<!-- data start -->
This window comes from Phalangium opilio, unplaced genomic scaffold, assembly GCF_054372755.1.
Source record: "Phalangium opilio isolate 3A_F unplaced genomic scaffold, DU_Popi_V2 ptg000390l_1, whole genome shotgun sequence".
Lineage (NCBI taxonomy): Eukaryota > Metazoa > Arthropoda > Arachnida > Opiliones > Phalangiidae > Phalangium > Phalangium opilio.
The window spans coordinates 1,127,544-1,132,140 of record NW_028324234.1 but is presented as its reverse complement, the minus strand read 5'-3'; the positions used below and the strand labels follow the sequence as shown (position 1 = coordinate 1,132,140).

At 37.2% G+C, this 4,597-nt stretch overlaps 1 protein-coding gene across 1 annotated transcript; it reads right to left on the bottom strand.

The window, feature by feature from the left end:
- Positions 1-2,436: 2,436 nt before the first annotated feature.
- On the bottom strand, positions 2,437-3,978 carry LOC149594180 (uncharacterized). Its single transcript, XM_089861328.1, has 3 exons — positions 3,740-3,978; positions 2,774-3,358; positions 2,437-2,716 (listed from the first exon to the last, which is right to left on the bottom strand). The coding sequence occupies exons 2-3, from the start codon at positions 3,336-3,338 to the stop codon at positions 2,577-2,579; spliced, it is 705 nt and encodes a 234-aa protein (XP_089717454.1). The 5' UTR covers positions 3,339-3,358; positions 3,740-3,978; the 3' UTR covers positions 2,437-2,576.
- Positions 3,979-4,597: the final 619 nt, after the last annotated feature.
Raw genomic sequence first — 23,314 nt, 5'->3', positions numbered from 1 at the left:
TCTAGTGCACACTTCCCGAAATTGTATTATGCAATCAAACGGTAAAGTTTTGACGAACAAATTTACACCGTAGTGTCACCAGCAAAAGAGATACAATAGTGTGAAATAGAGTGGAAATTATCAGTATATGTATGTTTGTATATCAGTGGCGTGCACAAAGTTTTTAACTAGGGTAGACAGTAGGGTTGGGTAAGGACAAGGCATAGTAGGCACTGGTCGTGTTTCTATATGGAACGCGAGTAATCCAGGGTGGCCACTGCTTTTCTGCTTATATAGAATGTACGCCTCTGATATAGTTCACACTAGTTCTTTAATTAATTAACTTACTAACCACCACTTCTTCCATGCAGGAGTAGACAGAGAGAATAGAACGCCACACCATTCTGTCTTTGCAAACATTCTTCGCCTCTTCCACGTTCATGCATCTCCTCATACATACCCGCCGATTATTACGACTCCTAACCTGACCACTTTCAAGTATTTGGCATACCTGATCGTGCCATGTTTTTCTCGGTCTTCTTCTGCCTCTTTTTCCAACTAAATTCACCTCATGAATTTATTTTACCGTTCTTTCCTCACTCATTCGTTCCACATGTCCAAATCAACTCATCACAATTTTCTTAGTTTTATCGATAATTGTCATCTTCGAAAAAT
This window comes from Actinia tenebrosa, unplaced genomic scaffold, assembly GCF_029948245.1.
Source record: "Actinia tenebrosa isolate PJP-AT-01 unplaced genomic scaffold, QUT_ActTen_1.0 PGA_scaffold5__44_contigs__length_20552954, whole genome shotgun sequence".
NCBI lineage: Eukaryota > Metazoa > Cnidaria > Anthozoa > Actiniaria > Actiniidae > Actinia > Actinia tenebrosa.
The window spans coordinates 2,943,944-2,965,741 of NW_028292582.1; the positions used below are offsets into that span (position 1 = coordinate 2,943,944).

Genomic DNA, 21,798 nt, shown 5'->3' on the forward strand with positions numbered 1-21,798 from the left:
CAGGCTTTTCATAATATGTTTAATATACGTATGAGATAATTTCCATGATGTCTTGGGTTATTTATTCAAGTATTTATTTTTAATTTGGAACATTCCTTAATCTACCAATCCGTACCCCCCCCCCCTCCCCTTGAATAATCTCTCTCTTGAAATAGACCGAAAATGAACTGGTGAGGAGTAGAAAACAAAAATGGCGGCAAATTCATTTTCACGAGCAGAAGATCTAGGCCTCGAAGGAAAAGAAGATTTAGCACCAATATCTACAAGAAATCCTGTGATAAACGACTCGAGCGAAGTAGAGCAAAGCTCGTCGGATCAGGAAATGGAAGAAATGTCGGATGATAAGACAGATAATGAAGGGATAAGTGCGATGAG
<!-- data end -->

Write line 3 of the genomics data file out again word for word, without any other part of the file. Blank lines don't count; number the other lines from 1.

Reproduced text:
Lineage (NCBI taxonomy): Eukaryota > Metazoa > Arthropoda > Arachnida > Opiliones > Phalangiidae > Phalangium > Phalangium opilio.